6. Finished out that game with a religious victory and encountered a potentially abusable AI bug with religion. There was only one other civilization pursuing a religious victory this time (coincidentally the only one who didn't declare war on me--France). I got to her before she got to me. I sent up a bunch of missionaries and apostles and converted Paris to my religion. She denounced me but neglected to alter her tactics or attempt to clean out my religion with an inquisitor. She continued to spit out missionaries, all of whom believed my religion, not hers, and sent them off to spread it to other cities. She essentially helped me win. Anyway, while I like the fact that science generation has a reduced emphasis in this version, production is still so important that it will lose you the game early on if you don't have it. Fortunately some military policy options will help make units more quickly, but if you find yourself with no hills for mines or stone or decent tiles at the start of the game, you're in for a hard time. And then combine that with the new housing rules. If you don't have access to fresh water it's going to be a challenge, and god forbid you don't have either, as happened to me attempting an island map. Ended up on an isolated 15-tile island, all flat, no fresh water, no production. I struggled my way for about two eras and was able to eventually travel to other lands to settle in better spots, but by the time I met other civs, it was clear I was absurdly far behind them.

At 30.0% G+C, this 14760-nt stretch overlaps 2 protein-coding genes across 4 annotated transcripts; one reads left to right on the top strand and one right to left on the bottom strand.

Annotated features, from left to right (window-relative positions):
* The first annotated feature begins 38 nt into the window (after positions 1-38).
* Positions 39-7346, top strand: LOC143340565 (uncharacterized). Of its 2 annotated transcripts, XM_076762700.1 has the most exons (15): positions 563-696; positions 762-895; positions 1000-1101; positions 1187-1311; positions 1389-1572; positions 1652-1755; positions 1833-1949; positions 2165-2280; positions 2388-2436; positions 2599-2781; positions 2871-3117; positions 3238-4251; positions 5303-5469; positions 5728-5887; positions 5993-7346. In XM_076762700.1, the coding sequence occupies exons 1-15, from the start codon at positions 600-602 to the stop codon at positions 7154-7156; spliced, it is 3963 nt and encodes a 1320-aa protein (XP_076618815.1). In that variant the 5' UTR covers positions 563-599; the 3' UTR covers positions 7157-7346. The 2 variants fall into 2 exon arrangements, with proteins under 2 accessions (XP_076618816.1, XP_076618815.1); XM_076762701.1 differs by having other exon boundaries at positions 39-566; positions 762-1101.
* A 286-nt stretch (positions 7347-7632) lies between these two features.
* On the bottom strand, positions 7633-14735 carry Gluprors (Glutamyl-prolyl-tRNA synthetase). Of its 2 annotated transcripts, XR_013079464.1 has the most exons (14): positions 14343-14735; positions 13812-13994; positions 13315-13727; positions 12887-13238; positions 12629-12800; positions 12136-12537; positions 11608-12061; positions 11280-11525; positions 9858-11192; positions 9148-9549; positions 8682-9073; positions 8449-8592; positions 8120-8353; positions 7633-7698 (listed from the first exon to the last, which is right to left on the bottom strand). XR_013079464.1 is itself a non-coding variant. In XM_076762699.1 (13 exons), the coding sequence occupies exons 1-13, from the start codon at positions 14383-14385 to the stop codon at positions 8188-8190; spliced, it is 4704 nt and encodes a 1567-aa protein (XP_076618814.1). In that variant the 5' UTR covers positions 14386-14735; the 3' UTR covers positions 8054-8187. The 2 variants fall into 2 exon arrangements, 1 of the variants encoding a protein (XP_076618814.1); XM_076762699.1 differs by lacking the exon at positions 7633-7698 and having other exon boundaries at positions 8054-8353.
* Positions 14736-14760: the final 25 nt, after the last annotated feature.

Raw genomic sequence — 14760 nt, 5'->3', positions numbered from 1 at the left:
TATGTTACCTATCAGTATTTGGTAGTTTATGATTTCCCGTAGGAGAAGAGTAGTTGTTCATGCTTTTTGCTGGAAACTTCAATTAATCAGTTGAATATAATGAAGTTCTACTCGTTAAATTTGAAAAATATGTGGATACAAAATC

7. Ironically, I think faith-buying units becomes more useful if you try early on to invest in starting a religion but then fail when the other civs outrace you. By that point you've already invested in building faith with little to spend it on. I did manage to get a religion playing Spain and did have an amusing experience faith-buying troops when I got ambushed by two civs at once. I am ahead on science so I have better troop access but not the best production, so I bought a couple of conquistadors on faith (Spain's unique unit instead of musketmen). Their special ability is that if you conquer a city with them that city automatically converts to your religion, so I counter-raided with them and took over Brazil and spread my religion in a high population capital without having to spam a bunch of missionaries. And knocked Brazil out of the game, advancing both domination and religion victory possibilities. And now I'll be able to build missionaries/apostles over there closer to the cities I haven't converted yet. I am finding the AI civs to be way, way, waaaaaay more aggressive than previous iterations. I'm still playing on a very low setting to wrap my head around changes and game behavior. I'm on a small map with five other AI civs. Four of the five declared war at me at various points of the game. I never declared war on any of them and hadn't even started spreading my religion yet (which was probably why Kongo declared war on me from the other side of the map). But the AI is aggressive without actually being any good at it which is frustrating both in the sense that they couldn't beat me so it wasn't an interesting challenge, but instead made playing miserable by just sending waves of poorly controlled units. And apparently if their seiges fail, they won't accept peace until you start actually threatening to take them over. Kongo had my cities miserable with war-weariness until I put together some units to trudge across the map to their doorstep and they finally asked for peace. Edit: Also, the AI civs' agendas are so absurdly broad that for most of them you can't even play in a way that would accommodate them in order to keep peace, with a couple of exceptions. Doing so would be strategic suicide, so you just end up ignoring them and playing exactly the same way anyway.